What makes a good concept album for me is that the album’s individual songs should be able to stand on their own apart from the whole. I feel this way because even if the album’s central story is some weird, sprawling, half-baked idea, I still get to hear some great tunes. Lots of great rock songs from “Another Brick In The Wall” to “Pinball Wizard” to “American Idiot” came from concept albums and went on to great commercial success as classic/alternative staples. However, I have trouble thinking of concept albums outside the rock genre other than Mike Ladd’s Infesticons hip-hop trilogy (which just concluded) and that Imelda Marcos disco musical David Byrne and Fatboy Slim wrote. Enter the Monae.

Janelle Monae is an up-and-coming R&B singer with a story to tell on The Archandroid. It is definitely a weird, sprawling story to rival those great rock operas: time travel, cloning, secret societies, Monae having an android pop star descendant in the 22nd century who will save humanity from said evil secret society (hence the title), and Monae in the present being a mental patient having delusions about the whole story. It’s actually a continuation from her first EP Metropolis: The Chase Suite. While the sci-fi and insanity themes have been touched on before by singers like Kelis and Macy Gray, they have never been approached with the grand scope and musical range as on this album.

The Archandroid has a very maximalist feel to it. You can see Monae’s commitment to her universe before pressing play by looking at the album cover: the Metropolis artwork, the Bioshock fonts, the liner notes listing the inspirations for each song (including Stevie Wonder, Prince, Muhammad Ali’s fists, and glow of Luke Skywalker’s lightsaber), and a multiparagraph synopsis written from the perspective of another character in the story.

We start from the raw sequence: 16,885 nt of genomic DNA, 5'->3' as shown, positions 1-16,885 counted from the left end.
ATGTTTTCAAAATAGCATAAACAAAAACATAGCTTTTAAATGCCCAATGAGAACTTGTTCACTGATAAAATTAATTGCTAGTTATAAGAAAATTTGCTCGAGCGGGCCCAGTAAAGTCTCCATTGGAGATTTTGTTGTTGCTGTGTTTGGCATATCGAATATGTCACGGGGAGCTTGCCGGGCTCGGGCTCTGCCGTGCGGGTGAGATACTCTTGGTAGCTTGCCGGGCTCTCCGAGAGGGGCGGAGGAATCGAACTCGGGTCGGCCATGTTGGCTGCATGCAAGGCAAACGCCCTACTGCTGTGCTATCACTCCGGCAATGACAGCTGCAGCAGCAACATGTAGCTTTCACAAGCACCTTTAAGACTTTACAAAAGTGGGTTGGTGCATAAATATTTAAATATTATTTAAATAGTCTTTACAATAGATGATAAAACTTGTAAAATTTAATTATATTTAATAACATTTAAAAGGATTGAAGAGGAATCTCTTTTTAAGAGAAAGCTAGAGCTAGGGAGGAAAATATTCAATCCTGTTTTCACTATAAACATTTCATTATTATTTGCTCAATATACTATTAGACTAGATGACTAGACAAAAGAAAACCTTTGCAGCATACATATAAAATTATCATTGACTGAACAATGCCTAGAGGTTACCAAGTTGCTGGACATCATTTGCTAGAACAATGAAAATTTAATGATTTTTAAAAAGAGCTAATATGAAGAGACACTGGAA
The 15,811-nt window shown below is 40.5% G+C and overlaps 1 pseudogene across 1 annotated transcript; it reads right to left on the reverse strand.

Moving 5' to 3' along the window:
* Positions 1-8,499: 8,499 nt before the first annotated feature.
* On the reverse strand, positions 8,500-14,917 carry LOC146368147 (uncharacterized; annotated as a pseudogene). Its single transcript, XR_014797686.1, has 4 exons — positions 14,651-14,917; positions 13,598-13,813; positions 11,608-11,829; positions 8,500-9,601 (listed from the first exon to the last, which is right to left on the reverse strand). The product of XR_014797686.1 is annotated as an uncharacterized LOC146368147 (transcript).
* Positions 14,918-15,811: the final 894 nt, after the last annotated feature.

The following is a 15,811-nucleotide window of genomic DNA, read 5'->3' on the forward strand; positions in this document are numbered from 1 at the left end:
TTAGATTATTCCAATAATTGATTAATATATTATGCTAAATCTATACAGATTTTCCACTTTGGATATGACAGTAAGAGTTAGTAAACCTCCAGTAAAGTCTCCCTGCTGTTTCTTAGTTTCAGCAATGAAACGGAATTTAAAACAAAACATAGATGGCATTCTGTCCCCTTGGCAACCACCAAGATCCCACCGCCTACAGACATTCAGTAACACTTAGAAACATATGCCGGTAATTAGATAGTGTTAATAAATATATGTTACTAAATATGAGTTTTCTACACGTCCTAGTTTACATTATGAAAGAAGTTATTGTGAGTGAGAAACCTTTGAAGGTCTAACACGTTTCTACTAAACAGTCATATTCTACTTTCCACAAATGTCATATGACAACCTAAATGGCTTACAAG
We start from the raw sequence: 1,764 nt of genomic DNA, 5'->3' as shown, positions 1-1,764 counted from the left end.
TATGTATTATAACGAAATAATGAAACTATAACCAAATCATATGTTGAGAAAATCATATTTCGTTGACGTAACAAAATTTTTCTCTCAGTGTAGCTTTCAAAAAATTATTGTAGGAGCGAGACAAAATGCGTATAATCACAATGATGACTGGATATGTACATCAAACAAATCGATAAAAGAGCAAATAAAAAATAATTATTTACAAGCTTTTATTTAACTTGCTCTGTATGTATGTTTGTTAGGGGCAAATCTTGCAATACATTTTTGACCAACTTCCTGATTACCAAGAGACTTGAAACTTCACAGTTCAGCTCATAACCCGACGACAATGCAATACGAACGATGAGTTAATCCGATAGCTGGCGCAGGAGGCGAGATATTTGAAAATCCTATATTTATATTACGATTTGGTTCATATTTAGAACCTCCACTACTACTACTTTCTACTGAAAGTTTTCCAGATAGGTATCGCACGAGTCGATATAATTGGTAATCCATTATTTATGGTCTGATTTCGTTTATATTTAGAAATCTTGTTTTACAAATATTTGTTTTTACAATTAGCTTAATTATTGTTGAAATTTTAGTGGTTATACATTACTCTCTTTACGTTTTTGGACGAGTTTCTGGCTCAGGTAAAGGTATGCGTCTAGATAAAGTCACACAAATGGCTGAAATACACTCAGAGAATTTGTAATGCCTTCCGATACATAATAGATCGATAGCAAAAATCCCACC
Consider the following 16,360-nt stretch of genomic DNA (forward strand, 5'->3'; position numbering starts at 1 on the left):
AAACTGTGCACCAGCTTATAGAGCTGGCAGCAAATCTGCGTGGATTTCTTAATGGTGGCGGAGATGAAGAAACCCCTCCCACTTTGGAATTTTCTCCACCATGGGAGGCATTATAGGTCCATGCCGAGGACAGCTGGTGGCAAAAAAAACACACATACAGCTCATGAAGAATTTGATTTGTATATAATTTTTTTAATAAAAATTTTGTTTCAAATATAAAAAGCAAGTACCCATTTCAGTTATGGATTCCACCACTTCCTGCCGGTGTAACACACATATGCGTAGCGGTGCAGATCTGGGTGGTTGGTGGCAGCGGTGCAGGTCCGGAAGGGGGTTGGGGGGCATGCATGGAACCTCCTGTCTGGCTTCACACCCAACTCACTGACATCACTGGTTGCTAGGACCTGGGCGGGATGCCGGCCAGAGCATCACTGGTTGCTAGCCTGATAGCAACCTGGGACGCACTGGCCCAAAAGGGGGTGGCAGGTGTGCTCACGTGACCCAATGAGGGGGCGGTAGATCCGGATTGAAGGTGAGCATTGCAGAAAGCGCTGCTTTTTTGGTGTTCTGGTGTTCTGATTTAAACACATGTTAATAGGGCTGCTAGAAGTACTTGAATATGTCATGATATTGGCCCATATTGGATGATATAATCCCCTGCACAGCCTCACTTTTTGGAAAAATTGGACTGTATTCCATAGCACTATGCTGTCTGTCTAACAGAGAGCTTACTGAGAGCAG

And the songs? Oh, they more than match the mood. It’s a credit to the artistic vision and talent of Monae and her production team that they made an album with such stylistic variety from song to song and the whole thing still holds together like it’s sci-fi Grease. One thing I didn’t realize until about halfway into my first listen is how flexible Monae is with her vocal styles. The first time you hear her voice on “Dance Or Die” she isn’t singing or cooing or belting, she is rapping with a staccato flow like how Busta Rhymes used to do it in the late 90s. But a few minutes in, the music doubles in time to a rocking Motown number and she’s suddenly singing in a breezy alto on “Faster.” Monae’s singing ranges from Tina Turner scream to Simon & Garfunkel choral whisper, and she even goes into full-on GLaDOS mode on “Wondaland.”

My initial favorite songs on the album were the more upbeat numbers on the album’s first suite, especially “Cold War” and “Tightrope” both of which recall Outkast with their southern-fried paisley-funk backing, and “Come Alive,” where Monae throws all her cards on the table in a rockabilly asylum dance party. The slow-burners on the second suite take a bit more getting used to, as they have sparser instrumentation and Monae’s performances are much cleaner and restrained. However, after re-reading the liner notes and listening closer to the lyrics I came to the conclusion that the second suite is performed by Monae’s Sasha Fierce android-clone Cindi Mayweather. Since these songs are supposed to be performed by a sleek, bionic messiah in a cold, dystopian future, it kind of makes sense that the music feels sad, haunted, and hopeful. It’s a big contrast from the urgency and loony playfulness of the first suite, but that’s what makes the album’s concept – the progression of a story.

Overall The Archandroid is a damn good record, concept or not. There are some hot singles and potential hits for the casual listeners and there’s a neat album progression and nerdy sci-fi theme for the more attentive listeners. Here’s hoping this album sells a boatload so we can get more of this in popular R&B.